5 Seattle Museums Not to Miss on a Rainy Day
Seattle is known for its rain, and the reputation can be a little exaggerated. Seattle summers, for example, are usually warm and mostly dry. However, as we get deeper into Fall, the fact is that rain, showers, drizzle, mizzle or downpours are more common than not.
Luckily, Seattle has plenty to do in the rainy weather. There are plenty of rain friendly outdoor activities in the area, but if you are looking for dry ideas, check out Seattle’s museum scene! Seattle has over 40 museums according to Wikipedia, and I’ve been to most of them. Each has its own special flavor and offerings, but the following are my five personal favorites, in no particular order.
This is a fun, bright, energetic museum that leaves you smiling. This used to be called EMP (Experience Music Project) and the Science Fiction Museum and still has that emphasis, but with more. As of this writing, there are exhibits featuring the Seattle Super Bowl win (sorry guests, I’m a homer), Star Trek, Jimi Hendrix, Jim Hensen and David Bowie.
This museum has a great layout, super easy to drift from area to area or pick and choose as you like. Check out the Sound Lab, a great bit for kiddos where you get to play different instruments. Its location, on the Seattle Center campus, means a nice rainy day walk from most of our properties, and has a great café and fantastic stores with super cool merchandise. Allow 2-3 hours for a visit.
Seattle Pinball Museum:
Located in Seattle’s International District, at 508 Maynard Avenue S, this is the most interactive museum on my list, and another great activity if you have kids over seven in tow. Pay a flat rate entry fee ($12-20 at this time) for unlimited plays on up to 50 pinball machines. Machines range from modern to historic, and while outside food is not permitted, there is a snack bar on site with craft brews, vintage soda pop, and light munchies. Bonus for children of the 80s: on the second floor are a couple vintage video games. Pac Man, Astroids, Galaga are all available to play as part as the flat entry rate. Note that hours do fluctuate day to day, so check before you go. Also, kids under seven cannot play the games.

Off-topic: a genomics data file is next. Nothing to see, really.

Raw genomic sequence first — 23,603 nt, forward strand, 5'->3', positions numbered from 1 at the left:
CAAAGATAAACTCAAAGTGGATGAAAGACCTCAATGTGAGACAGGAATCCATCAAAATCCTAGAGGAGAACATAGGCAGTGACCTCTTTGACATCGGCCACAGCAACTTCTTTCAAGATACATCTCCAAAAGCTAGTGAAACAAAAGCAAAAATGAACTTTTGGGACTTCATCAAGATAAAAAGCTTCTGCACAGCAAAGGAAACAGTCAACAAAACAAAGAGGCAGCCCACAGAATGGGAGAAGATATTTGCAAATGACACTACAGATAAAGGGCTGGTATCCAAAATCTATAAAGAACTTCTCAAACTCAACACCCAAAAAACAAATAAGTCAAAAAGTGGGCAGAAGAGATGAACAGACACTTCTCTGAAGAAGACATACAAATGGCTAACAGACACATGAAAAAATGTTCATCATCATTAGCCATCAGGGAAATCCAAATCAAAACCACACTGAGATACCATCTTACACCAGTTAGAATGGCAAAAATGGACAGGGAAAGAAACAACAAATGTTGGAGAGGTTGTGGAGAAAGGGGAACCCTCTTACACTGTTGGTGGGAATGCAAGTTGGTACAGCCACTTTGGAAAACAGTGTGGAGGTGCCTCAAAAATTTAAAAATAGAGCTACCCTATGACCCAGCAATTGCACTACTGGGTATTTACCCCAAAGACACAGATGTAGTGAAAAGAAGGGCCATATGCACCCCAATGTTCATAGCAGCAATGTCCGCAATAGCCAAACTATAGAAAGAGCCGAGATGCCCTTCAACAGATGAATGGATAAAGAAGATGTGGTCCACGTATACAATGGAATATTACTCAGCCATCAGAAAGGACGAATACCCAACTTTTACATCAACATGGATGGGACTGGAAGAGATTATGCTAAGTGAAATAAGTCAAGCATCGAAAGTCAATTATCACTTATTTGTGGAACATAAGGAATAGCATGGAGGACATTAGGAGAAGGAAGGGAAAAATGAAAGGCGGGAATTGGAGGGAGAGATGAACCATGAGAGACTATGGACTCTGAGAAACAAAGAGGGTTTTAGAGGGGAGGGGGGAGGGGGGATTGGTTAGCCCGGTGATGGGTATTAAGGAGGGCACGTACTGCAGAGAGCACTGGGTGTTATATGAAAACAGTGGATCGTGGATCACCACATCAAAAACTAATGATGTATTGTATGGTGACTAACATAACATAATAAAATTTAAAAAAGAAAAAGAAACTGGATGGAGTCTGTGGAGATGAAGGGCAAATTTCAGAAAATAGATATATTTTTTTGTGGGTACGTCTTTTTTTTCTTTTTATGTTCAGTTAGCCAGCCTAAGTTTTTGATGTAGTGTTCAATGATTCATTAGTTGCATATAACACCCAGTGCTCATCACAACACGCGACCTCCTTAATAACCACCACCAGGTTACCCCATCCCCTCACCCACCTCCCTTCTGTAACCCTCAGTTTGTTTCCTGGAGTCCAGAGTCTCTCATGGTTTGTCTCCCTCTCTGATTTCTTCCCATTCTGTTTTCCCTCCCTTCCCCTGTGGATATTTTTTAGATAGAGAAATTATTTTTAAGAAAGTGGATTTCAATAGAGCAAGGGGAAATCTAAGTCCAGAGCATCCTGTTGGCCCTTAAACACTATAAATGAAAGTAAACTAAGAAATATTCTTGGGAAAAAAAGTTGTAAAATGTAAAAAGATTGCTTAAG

Seattle Klondike Gold Rush Museum:
This is a hidden gem that just doesn’t get as much love as it deserves. Located in Pioneer Square, at 319 Second Avenue, this is part of the National Park Service’s multi-location Klondike Gold Rush National Park, with a sister location in Skagway, AK. It is located in a historic brick building and the interior just glows with beautiful lighting, exposed brick and restored wood. It is my absolutely favorite museum space, in regard to ambiance. However, Klondike Gold Rush Museum is not just a pretty face. The park service showcases educational and historical exhibits of the gold rush that put Seattle on the map for the first time. Ever wonder how much you’d be worth, if you were gold? This is the place to find out! This is a small location, artifacts can be seen over two floors, and I would say 1-2 hours of your time is needed for a leisurely visit. For kids, they do have a Junior Ranger program here. And bonus, as of this writing, this is a FREE attraction.
Seattle Art Museum:
This fantastic art museum is full of light and space, making a walk through their galleries feel like the sun is shining, even on the greyest of Seattle days. Known as SAM, the Seattle Art Museum has three locations, the Olympic Sculpture Park, the Seattle Asian Art Museum, and the flagship location at 1300 First Avenue. For rainy day purposes, we are going to concentrate on the First Avenue location, which is located one block south of the Pike Place Market. Their collection of NW First Nation art is world class. In addition, they have great collections of European and Contemporary art, and attract the best of the travelling collections to the city. I love the porcelain room personally. Allow 2-3 hours for a visit. First Thursdays are FREE but SAM has a suggested admission policy, which means pay what you will to view the SAM Collections and Installations. Pricing IS fixed for tickets that include the whatever travelling exhibit is in town.
Museum of Flight:
The Seattle Museum of Flight (9404 East Marginal Way, Seattle, 98108) is a world class museum for all things airplane. This is the only location on my list not in the downtown Seattle core. It can be reached easily by bus (route 124 on Second Avenue) or about a 20 minute Lyft or taxi ride. It is near the original Boeing location and the original Boeing factory, the “little red barn” was moved and restored on site. Great for kids, there are interactive exhibits, including an FA-18 cockpit you can explore, as well as classic and rare planes. Again, a café on-site makes a visit here relaxed. This is a 2-3 hour visit at least (true airplane aficionados could probably spend the day), with highlights being the Space Shuttle Trainer, original 747, a Concorde, and extensive WWI and WWII collections.
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